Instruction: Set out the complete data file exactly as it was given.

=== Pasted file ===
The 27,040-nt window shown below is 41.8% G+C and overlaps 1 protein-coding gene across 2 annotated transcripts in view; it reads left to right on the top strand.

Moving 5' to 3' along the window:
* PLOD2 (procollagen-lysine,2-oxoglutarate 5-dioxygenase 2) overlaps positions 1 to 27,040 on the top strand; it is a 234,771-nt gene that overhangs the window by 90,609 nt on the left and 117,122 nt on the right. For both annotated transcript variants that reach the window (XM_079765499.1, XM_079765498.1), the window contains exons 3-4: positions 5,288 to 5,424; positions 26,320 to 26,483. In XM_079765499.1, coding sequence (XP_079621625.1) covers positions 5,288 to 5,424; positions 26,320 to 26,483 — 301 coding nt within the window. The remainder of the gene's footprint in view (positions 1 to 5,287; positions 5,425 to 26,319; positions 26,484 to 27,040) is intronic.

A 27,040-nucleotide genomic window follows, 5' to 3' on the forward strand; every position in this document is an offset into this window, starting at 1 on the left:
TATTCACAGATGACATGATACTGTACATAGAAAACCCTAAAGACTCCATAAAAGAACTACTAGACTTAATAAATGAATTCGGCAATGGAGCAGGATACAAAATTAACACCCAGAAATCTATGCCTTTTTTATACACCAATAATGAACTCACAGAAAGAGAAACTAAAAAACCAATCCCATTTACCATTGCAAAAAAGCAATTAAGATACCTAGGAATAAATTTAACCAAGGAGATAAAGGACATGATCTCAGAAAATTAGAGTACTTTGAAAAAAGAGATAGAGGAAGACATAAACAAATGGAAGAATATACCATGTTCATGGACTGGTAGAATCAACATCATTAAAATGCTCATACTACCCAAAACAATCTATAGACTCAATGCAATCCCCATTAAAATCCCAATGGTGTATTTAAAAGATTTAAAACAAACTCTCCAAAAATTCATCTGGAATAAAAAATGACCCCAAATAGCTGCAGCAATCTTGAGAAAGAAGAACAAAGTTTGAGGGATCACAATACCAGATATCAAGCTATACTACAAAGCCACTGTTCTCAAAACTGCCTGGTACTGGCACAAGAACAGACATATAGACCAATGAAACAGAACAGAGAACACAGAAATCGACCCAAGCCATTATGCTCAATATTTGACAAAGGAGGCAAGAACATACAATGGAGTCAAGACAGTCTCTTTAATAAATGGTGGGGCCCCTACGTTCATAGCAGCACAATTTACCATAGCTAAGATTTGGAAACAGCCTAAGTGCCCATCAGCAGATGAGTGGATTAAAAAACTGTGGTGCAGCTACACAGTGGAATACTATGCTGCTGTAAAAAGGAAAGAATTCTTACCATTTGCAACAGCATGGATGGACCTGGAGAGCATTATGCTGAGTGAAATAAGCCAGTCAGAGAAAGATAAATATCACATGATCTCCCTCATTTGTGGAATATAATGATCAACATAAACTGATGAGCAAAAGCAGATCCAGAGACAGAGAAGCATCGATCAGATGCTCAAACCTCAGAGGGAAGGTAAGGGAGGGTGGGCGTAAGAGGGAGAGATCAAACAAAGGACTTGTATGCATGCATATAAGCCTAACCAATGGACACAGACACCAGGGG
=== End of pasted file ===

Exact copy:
The 27,040-nt window shown below is 41.8% G+C and overlaps 1 protein-coding gene across 2 annotated transcripts in view; it reads left to right on the top strand.

Moving 5' to 3' along the window:
* PLOD2 (procollagen-lysine,2-oxoglutarate 5-dioxygenase 2) overlaps positions 1 to 27,040 on the top strand; it is a 234,771-nt gene that overhangs the window by 90,609 nt on the left and 117,122 nt on the right. For both annotated transcript variants that reach the window (XM_079765499.1, XM_079765498.1), the window contains exons 3-4: positions 5,288 to 5,424; positions 26,320 to 26,483. In XM_079765499.1, coding sequence (XP_079621625.1) covers positions 5,288 to 5,424; positions 26,320 to 26,483 — 301 coding nt within the window. The remainder of the gene's footprint in view (positions 1 to 5,287; positions 5,425 to 26,319; positions 26,484 to 27,040) is intronic.

A 27,040-nucleotide genomic window follows, 5' to 3' on the forward strand; every position in this document is an offset into this window, starting at 1 on the left:
TATTCACAGATGACATGATACTGTACATAGAAAACCCTAAAGACTCCATAAAAGAACTACTAGACTTAATAAATGAATTCGGCAATGGAGCAGGATACAAAATTAACACCCAGAAATCTATGCCTTTTTTATACACCAATAATGAACTCACAGAAAGAGAAACTAAAAAACCAATCCCATTTACCATTGCAAAAAAGCAATTAAGATACCTAGGAATAAATTTAACCAAGGAGATAAAGGACATGATCTCAGAAAATTAGAGTACTTTGAAAAAAGAGATAGAGGAAGACATAAACAAATGGAAGAATATACCATGTTCATGGACTGGTAGAATCAACATCATTAAAATGCTCATACTACCCAAAACAATCTATAGACTCAATGCAATCCCCATTAAAATCCCAATGGTGTATTTAAAAGATTTAAAACAAACTCTCCAAAAATTCATCTGGAATAAAAAATGACCCCAAATAGCTGCAGCAATCTTGAGAAAGAAGAACAAAGTTTGAGGGATCACAATACCAGATATCAAGCTATACTACAAAGCCACTGTTCTCAAAACTGCCTGGTACTGGCACAAGAACAGACATATAGACCAATGAAACAGAACAGAGAACACAGAAATCGACCCAAGCCATTATGCTCAATATTTGACAAAGGAGGCAAGAACATACAATGGAGTCAAGACAGTCTCTTTAATAAATGGTGGGGCCCCTACGTTCATAGCAGCACAATTTACCATAGCTAAGATTTGGAAACAGCCTAAGTGCCCATCAGCAGATGAGTGGATTAAAAAACTGTGGTGCAGCTACACAGTGGAATACTATGCTGCTGTAAAAAGGAAAGAATTCTTACCATTTGCAACAGCATGGATGGACCTGGAGAGCATTATGCTGAGTGAAATAAGCCAGTCAGAGAAAGATAAATATCACATGATCTCCCTCATTTGTGGAATATAATGATCAACATAAACTGATGAGCAAAAGCAGATCCAGAGACAGAGAAGCATCGATCAGATGCTCAAACCTCAGAGGGAAGGTAAGGGAGGGTGGGCGTAAGAGGGAGAGATCAAACAAAGGACTTGTATGCATGCATATAAGCCTAACCAATGGACACAGACACCAGGGG